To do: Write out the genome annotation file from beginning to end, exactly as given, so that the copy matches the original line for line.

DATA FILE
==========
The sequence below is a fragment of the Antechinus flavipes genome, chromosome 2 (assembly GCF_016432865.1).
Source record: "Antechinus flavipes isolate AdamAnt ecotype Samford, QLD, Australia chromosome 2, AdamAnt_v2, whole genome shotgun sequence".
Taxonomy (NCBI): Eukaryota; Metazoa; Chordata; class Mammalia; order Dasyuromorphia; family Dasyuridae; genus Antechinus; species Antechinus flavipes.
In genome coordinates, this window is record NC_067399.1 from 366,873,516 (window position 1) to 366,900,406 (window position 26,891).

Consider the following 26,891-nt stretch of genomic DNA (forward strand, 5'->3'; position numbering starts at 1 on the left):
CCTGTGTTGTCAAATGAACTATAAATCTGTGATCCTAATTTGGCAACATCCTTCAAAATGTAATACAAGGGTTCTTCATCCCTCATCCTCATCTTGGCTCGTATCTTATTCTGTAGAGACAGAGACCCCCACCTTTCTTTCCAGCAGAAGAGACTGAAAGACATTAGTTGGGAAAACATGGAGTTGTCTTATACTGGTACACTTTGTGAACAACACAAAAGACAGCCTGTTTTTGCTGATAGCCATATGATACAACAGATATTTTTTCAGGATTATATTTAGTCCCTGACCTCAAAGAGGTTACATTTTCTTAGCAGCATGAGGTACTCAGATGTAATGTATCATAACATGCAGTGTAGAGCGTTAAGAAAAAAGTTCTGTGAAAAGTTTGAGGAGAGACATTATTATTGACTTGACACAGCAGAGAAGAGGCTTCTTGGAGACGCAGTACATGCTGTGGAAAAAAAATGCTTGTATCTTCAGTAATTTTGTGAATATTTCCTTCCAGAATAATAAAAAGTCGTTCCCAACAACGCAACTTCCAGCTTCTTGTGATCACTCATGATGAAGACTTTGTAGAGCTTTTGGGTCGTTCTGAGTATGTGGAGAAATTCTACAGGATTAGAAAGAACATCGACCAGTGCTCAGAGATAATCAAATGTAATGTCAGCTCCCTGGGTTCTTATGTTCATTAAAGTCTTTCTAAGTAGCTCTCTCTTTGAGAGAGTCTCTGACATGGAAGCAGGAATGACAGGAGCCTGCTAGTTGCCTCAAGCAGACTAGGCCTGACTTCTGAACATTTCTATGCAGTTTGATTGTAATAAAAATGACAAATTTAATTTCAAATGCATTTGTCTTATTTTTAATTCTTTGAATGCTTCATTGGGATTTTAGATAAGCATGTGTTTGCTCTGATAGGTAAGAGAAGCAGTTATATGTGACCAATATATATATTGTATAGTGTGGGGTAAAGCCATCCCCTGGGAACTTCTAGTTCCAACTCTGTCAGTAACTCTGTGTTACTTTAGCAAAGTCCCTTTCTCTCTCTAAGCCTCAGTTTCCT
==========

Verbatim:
The sequence below is a fragment of the Antechinus flavipes genome, chromosome 2 (assembly GCF_016432865.1).
Source record: "Antechinus flavipes isolate AdamAnt ecotype Samford, QLD, Australia chromosome 2, AdamAnt_v2, whole genome shotgun sequence".
Taxonomy (NCBI): Eukaryota; Metazoa; Chordata; class Mammalia; order Dasyuromorphia; family Dasyuridae; genus Antechinus; species Antechinus flavipes.
In genome coordinates, this window is record NC_067399.1 from 366,873,516 (window position 1) to 366,900,406 (window position 26,891).

Consider the following 26,891-nt stretch of genomic DNA (forward strand, 5'->3'; position numbering starts at 1 on the left):
CCTGTGTTGTCAAATGAACTATAAATCTGTGATCCTAATTTGGCAACATCCTTCAAAATGTAATACAAGGGTTCTTCATCCCTCATCCTCATCTTGGCTCGTATCTTATTCTGTAGAGACAGAGACCCCCACCTTTCTTTCCAGCAGAAGAGACTGAAAGACATTAGTTGGGAAAACATGGAGTTGTCTTATACTGGTACACTTTGTGAACAACACAAAAGACAGCCTGTTTTTGCTGATAGCCATATGATACAACAGATATTTTTTCAGGATTATATTTAGTCCCTGACCTCAAAGAGGTTACATTTTCTTAGCAGCATGAGGTACTCAGATGTAATGTATCATAACATGCAGTGTAGAGCGTTAAGAAAAAAGTTCTGTGAAAAGTTTGAGGAGAGACATTATTATTGACTTGACACAGCAGAGAAGAGGCTTCTTGGAGACGCAGTACATGCTGTGGAAAAAAAATGCTTGTATCTTCAGTAATTTTGTGAATATTTCCTTCCAGAATAATAAAAAGTCGTTCCCAACAACGCAACTTCCAGCTTCTTGTGATCACTCATGATGAAGACTTTGTAGAGCTTTTGGGTCGTTCTGAGTATGTGGAGAAATTCTACAGGATTAGAAAGAACATCGACCAGTGCTCAGAGATAATCAAATGTAATGTCAGCTCCCTGGGTTCTTATGTTCATTAAAGTCTTTCTAAGTAGCTCTCTCTTTGAGAGAGTCTCTGACATGGAAGCAGGAATGACAGGAGCCTGCTAGTTGCCTCAAGCAGACTAGGCCTGACTTCTGAACATTTCTATGCAGTTTGATTGTAATAAAAATGACAAATTTAATTTCAAATGCATTTGTCTTATTTTTAATTCTTTGAATGCTTCATTGGGATTTTAGATAAGCATGTGTTTGCTCTGATAGGTAAGAGAAGCAGTTATATGTGACCAATATATATATTGTATAGTGTGGGGTAAAGCCATCCCCTGGGAACTTCTAGTTCCAACTCTGTCAGTAACTCTGTGTTACTTTAGCAAAGTCCCTTTCTCTCTCTAAGCCTCAGTTTCCT